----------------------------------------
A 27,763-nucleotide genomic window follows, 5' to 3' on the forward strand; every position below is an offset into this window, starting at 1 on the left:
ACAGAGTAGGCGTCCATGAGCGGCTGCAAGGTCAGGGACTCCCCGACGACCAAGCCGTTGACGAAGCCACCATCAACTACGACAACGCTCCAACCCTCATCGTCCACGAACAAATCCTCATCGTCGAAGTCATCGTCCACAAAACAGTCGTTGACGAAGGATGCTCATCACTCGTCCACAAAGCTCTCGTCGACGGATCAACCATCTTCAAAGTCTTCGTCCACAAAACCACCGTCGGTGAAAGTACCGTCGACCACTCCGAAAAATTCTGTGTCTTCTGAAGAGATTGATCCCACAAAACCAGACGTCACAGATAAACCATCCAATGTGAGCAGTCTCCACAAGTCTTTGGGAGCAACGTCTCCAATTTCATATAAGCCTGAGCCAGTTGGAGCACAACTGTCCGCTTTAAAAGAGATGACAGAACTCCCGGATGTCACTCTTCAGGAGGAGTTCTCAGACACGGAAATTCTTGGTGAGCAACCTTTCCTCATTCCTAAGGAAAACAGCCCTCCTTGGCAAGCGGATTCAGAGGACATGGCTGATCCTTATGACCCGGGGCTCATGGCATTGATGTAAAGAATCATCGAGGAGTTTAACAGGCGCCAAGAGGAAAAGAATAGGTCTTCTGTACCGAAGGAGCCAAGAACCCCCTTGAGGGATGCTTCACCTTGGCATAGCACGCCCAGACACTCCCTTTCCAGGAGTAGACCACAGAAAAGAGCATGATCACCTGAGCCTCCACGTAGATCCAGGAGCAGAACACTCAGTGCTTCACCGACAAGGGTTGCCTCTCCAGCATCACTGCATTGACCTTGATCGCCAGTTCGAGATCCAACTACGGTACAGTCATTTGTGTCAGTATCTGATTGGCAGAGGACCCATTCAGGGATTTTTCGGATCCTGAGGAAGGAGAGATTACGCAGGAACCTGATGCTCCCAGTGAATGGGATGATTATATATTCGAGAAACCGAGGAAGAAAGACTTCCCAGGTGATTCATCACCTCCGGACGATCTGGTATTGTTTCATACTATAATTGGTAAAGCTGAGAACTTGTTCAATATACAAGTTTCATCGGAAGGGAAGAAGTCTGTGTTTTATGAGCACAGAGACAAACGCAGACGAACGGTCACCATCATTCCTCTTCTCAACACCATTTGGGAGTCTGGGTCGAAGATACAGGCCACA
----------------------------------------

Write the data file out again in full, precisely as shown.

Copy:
A 27,763-nucleotide genomic window follows, 5' to 3' on the forward strand; every position below is an offset into this window, starting at 1 on the left:
ACAGAGTAGGCGTCCATGAGCGGCTGCAAGGTCAGGGACTCCCCGACGACCAAGCCGTTGACGAAGCCACCATCAACTACGACAACGCTCCAACCCTCATCGTCCACGAACAAATCCTCATCGTCGAAGTCATCGTCCACAAAACAGTCGTTGACGAAGGATGCTCATCACTCGTCCACAAAGCTCTCGTCGACGGATCAACCATCTTCAAAGTCTTCGTCCACAAAACCACCGTCGGTGAAAGTACCGTCGACCACTCCGAAAAATTCTGTGTCTTCTGAAGAGATTGATCCCACAAAACCAGACGTCACAGATAAACCATCCAATGTGAGCAGTCTCCACAAGTCTTTGGGAGCAACGTCTCCAATTTCATATAAGCCTGAGCCAGTTGGAGCACAACTGTCCGCTTTAAAAGAGATGACAGAACTCCCGGATGTCACTCTTCAGGAGGAGTTCTCAGACACGGAAATTCTTGGTGAGCAACCTTTCCTCATTCCTAAGGAAAACAGCCCTCCTTGGCAAGCGGATTCAGAGGACATGGCTGATCCTTATGACCCGGGGCTCATGGCATTGATGTAAAGAATCATCGAGGAGTTTAACAGGCGCCAAGAGGAAAAGAATAGGTCTTCTGTACCGAAGGAGCCAAGAACCCCCTTGAGGGATGCTTCACCTTGGCATAGCACGCCCAGACACTCCCTTTCCAGGAGTAGACCACAGAAAAGAGCATGATCACCTGAGCCTCCACGTAGATCCAGGAGCAGAACACTCAGTGCTTCACCGACAAGGGTTGCCTCTCCAGCATCACTGCATTGACCTTGATCGCCAGTTCGAGATCCAACTACGGTACAGTCATTTGTGTCAGTATCTGATTGGCAGAGGACCCATTCAGGGATTTTTCGGATCCTGAGGAAGGAGAGATTACGCAGGAACCTGATGCTCCCAGTGAATGGGATGATTATATATTCGAGAAACCGAGGAAGAAAGACTTCCCAGGTGATTCATCACCTCCGGACGATCTGGTATTGTTTCATACTATAATTGGTAAAGCTGAGAACTTGTTCAATATACAAGTTTCATCGGAAGGGAAGAAGTCTGTGTTTTATGAGCACAGAGACAAACGCAGACGAACGGTCACCATCATTCCTCTTCTCAACACCATTTGGGAGTCTGGGTCGAAGATACAGGCCACA